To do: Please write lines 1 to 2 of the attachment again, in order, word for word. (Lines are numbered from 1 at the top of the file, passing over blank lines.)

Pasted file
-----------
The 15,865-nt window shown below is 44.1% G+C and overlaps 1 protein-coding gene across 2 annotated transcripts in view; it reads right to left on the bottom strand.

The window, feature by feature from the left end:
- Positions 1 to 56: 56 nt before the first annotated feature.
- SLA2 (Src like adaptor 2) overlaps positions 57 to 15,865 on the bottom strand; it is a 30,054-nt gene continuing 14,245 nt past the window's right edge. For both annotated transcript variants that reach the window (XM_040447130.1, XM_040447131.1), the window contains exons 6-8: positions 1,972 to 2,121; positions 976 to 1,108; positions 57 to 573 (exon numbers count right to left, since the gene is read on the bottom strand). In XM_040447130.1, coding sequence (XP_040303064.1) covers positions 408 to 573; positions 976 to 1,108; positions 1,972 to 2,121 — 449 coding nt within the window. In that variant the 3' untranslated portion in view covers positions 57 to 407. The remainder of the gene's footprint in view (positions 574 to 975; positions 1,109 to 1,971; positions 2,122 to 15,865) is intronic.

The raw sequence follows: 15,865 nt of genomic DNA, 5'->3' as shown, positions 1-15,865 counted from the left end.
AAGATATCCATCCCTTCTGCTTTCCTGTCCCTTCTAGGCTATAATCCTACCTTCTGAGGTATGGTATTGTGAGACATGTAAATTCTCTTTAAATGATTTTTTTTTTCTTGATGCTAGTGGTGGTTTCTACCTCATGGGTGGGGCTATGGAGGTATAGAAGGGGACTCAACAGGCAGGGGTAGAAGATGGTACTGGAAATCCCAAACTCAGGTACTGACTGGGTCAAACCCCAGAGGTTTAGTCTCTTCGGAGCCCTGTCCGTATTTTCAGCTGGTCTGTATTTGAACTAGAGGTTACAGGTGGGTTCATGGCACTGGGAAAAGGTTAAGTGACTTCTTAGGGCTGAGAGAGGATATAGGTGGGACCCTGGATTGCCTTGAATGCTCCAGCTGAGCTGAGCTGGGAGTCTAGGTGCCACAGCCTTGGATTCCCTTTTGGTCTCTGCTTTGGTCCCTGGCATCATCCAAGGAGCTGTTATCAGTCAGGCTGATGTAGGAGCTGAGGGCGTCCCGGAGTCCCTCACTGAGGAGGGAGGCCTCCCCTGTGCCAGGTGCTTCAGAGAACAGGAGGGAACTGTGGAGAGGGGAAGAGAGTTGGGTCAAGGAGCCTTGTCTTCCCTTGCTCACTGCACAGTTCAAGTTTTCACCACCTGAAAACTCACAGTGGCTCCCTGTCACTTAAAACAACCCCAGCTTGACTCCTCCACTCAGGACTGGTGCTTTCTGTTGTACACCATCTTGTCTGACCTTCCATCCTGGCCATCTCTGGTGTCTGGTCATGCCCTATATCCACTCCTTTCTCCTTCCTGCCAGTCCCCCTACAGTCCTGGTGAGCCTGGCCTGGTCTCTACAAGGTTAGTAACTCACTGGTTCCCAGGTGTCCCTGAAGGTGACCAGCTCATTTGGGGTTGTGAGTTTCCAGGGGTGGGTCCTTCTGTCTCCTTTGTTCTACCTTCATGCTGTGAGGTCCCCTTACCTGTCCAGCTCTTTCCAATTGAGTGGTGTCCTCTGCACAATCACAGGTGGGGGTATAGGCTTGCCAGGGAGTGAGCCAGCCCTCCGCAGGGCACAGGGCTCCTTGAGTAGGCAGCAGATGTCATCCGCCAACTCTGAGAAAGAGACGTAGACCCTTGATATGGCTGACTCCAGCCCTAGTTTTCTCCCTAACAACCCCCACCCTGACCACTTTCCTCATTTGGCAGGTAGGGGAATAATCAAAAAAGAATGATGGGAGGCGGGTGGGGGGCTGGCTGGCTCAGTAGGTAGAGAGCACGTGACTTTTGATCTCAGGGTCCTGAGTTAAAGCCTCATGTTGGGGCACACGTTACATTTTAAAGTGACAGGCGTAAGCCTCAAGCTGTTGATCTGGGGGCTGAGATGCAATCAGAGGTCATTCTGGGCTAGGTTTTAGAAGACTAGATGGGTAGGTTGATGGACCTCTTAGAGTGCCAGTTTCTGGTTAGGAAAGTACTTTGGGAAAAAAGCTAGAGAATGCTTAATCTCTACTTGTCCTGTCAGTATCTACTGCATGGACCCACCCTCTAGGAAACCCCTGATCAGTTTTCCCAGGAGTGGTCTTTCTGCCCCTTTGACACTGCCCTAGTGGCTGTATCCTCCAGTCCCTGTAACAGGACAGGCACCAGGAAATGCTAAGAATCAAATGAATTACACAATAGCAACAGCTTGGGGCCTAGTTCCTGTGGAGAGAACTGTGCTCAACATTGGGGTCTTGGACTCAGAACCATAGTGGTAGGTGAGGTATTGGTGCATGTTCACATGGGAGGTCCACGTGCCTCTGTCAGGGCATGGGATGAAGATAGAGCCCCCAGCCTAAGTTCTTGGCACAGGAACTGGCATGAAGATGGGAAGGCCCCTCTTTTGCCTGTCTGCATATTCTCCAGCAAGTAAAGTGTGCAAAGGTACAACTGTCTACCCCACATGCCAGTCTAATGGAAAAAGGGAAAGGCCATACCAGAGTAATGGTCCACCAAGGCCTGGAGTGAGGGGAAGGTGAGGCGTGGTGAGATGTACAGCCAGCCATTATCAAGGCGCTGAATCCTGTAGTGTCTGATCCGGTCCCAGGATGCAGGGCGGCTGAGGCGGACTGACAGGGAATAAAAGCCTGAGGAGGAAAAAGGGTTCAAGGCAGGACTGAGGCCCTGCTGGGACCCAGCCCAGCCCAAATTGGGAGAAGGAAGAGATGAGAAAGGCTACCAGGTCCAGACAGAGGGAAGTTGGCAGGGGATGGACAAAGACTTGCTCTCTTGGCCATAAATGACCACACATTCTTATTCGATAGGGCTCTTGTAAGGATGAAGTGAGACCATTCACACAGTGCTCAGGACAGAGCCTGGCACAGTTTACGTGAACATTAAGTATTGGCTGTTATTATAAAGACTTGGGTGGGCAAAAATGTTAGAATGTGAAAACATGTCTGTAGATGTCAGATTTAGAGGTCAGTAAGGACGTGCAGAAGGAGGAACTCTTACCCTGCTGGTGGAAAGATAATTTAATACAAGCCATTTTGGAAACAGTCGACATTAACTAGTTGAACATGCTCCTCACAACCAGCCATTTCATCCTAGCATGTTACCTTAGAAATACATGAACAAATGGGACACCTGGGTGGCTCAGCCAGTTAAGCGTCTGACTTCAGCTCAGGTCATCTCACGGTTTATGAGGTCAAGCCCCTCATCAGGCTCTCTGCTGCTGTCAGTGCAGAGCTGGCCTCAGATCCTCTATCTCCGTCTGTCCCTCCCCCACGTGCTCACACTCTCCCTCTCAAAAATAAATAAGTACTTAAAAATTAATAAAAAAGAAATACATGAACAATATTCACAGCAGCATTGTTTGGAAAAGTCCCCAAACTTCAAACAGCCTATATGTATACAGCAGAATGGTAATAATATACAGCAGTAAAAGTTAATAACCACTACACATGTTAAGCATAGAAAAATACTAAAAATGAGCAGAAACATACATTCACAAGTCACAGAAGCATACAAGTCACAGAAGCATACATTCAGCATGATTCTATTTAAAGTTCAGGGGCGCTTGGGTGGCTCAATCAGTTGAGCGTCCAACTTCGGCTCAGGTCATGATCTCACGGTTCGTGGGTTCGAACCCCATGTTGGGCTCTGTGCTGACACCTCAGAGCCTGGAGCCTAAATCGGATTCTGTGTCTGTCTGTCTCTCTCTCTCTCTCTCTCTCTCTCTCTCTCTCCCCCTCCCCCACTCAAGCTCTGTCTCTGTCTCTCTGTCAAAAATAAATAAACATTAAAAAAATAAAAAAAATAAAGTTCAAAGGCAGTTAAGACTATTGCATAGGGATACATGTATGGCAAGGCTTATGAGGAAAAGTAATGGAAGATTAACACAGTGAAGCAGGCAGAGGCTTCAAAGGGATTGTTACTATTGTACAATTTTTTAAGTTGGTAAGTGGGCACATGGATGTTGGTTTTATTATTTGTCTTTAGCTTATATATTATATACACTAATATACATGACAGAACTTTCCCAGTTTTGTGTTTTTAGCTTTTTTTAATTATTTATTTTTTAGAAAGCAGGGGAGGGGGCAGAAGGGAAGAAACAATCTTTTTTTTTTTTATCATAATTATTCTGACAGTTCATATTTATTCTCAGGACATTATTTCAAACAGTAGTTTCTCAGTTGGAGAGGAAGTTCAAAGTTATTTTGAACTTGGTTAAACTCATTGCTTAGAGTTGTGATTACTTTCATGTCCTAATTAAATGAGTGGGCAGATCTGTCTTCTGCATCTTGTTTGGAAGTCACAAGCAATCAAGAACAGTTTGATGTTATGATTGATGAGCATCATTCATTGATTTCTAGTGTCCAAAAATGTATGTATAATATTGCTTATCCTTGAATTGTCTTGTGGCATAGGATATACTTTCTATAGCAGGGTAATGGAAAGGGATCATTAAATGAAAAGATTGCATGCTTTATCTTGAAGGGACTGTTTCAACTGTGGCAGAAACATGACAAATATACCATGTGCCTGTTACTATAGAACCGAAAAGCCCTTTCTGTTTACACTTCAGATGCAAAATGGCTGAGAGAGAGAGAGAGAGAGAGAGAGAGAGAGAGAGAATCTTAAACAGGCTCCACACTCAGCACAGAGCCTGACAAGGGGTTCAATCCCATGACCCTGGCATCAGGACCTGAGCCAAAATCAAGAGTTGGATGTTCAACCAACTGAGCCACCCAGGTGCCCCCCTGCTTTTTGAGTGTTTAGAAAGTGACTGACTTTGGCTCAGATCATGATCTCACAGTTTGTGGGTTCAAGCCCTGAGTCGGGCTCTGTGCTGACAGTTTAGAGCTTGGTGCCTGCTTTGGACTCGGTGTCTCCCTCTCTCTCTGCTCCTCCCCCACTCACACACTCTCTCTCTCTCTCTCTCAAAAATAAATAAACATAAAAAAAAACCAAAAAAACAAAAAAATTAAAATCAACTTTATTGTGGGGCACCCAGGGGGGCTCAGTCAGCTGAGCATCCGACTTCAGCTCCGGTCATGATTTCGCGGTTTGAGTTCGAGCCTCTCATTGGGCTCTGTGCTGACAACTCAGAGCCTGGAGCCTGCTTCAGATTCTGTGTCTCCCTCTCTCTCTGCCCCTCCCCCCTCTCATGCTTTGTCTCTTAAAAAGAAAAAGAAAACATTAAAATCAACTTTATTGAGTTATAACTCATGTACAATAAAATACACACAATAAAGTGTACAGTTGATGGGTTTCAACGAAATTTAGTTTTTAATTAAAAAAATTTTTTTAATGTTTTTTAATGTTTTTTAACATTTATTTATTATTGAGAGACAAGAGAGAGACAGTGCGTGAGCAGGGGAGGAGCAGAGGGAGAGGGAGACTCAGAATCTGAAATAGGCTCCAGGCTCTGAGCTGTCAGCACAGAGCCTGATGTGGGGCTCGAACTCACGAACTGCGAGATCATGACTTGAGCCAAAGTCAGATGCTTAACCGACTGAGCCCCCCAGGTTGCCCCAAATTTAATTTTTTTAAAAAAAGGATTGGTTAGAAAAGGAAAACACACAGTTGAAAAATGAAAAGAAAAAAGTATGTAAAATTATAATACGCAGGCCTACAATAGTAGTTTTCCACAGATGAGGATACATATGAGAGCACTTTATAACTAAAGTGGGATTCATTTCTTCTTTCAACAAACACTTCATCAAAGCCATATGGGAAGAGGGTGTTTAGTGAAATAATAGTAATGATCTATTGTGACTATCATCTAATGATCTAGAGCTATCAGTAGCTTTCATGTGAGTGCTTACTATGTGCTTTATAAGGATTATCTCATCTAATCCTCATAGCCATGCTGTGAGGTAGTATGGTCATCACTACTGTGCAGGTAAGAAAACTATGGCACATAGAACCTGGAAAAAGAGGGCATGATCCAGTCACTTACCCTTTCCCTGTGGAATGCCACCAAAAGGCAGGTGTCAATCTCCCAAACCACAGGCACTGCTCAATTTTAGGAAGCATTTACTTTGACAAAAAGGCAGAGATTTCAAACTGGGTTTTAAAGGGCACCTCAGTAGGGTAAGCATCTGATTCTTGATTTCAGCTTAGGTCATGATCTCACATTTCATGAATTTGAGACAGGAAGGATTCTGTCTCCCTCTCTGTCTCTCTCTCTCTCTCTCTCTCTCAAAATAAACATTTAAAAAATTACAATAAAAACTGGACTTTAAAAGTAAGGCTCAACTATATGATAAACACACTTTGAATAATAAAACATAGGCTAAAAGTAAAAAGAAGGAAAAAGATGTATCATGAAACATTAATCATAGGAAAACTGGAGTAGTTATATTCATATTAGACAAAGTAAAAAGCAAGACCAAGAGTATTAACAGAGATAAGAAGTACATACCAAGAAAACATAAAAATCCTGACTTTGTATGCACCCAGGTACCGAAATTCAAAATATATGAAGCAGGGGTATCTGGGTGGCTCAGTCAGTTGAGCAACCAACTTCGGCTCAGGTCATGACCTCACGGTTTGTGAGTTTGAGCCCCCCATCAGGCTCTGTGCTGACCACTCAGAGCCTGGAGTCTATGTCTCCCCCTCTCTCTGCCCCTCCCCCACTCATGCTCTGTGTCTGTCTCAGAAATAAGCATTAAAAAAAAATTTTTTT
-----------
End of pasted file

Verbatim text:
The 15,865-nt window shown below is 44.1% G+C and overlaps 1 protein-coding gene across 2 annotated transcripts in view; it reads right to left on the bottom strand.

The window, feature by feature from the left end: